“Making Life Easy,” the message of World Usability Day on November 14, appears to have connected. Organized by the Usability Professionals’ Association (UPA) and allied organizations, the day prompted scores of related events around the world. Many news releases on or about Nov 14 suggest manufacturers and other bodies were already open to the idea.
On October 30, with World Usability Day in view, United States Department of Health and Human Services Secretary Mike Leavitt announced the publication of the 2006 edition of the “Research-Based Web Design & Usability Guidelines.” Published in partnership with the US General Services Administration, the resource covers home page design, page and site navigation, graphics and images, Web content organization and effective Web content. Secretary Leavitt said the guidelines are aimed at improving the ways citizens interact with Government.
In 2006 usability is a big word in the Microsoft lexicon and was a theme in Microsoft Chairman Bill Gates’ keynote address at Convergence 2006 EMEA (Europe, the Middle East and Africa) on November 6-8 in Germany. He told company representatives and others that Microsoft Dynamics business management solutions “are combining Microsoft software and online services to make business applications more usable and businesses more productive.”
And Microsoft recently released its Internet Explorer 7, which is attracting special attention for its user-friendliness. An extensive review of the updated Web browser in The Los Angeles Times on Oct 22 reported “sweeping” improvements in its safety and usability aspects. They include the greatly reduced size of the toolbar display at the top of the page, a move that makes the browser display fill more of each Web page, as well as new features for zooming and the quick display of open pages. The reviewer also lauded the ease with which tiny type can be enlarged with a single click. And “the zoom also works on graphics,” according to the reviewer, “letting you expand photographs to expose details that are flat-out missed otherwise.”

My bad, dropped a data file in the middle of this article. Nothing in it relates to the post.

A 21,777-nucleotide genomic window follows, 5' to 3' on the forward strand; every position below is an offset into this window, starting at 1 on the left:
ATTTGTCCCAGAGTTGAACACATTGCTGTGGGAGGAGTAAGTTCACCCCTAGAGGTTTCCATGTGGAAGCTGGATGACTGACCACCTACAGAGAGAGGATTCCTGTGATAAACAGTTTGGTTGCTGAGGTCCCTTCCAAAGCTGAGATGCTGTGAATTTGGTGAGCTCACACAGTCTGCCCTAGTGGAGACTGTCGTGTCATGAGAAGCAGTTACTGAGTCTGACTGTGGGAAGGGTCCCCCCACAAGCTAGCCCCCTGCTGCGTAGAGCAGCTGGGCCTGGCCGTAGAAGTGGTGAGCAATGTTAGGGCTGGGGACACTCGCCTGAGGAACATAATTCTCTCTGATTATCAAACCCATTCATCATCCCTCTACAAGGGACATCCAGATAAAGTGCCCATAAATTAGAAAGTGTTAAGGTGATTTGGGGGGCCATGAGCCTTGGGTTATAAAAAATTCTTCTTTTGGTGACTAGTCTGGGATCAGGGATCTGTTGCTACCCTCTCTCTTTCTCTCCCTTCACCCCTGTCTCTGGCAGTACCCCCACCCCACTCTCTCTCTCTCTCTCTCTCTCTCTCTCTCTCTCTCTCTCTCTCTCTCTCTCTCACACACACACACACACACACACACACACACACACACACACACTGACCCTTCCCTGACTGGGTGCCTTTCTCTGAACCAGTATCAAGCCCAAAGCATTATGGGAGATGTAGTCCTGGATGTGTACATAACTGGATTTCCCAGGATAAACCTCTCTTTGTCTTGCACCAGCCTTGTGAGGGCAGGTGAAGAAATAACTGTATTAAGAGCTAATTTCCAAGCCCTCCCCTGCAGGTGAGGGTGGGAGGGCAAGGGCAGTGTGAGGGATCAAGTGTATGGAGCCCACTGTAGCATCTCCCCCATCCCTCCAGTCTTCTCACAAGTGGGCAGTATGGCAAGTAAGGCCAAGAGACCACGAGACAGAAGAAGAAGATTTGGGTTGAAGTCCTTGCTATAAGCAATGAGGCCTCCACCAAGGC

The company Entellium, a Seattle-based developer of Customer Relationship Management software, chose World Usability Day to release two flagship software products, eSalesForce and eCustomerCenter. The company boasts that its new user interface allows navigation with greater ease because the layout has been simplified to reduce the number of clicks required to accomplish key activities.
The London-based L-Soft company introduced its LISTSERV 15.0 software a few days later, and is marketing the industrial-strength email management system on its “usability enhancements.” These include features that accommodate beginner to expert users and adjust to varying levels of hardware support.
The UseIT Survey by the Samsung Electronics, published in Britain’s IT Week on November 15, found that some companies haven’t got the usability message. It polled 2,000 office workers from a range of industries and found that a quarter said printers are the products they spend the most time trying to fix, while half said they spend up to 10 minutes a day fixing jams. The survey also found that many users suffer from physical problems because of the wrong working conditions or IT equipment. Nearly a third of workers said they suffer back pain from sitting at a monitor all day, while half said they suffer from headaches from staring at PCs.
“Technology is very sophisticated today but too often we use it to make things cheaper and faster and don’t [consider] making it easier when things don’t go to plan,” said Neil Berville, the IT divisional director at Samsung. “Too often IT departments are not thinking about usability, they are thinking about the cost drivers (when buying equipment),” he concluded.
If World Usability Day has the impact its organizers anticipate, the results of future surveys of this kind will produce more encouraging results.
Sources: Usability Professionals’ Association; US Health and Human Services; Microsoft Corp.; Los Angeles Times; Entellium; L-Soft; IT Week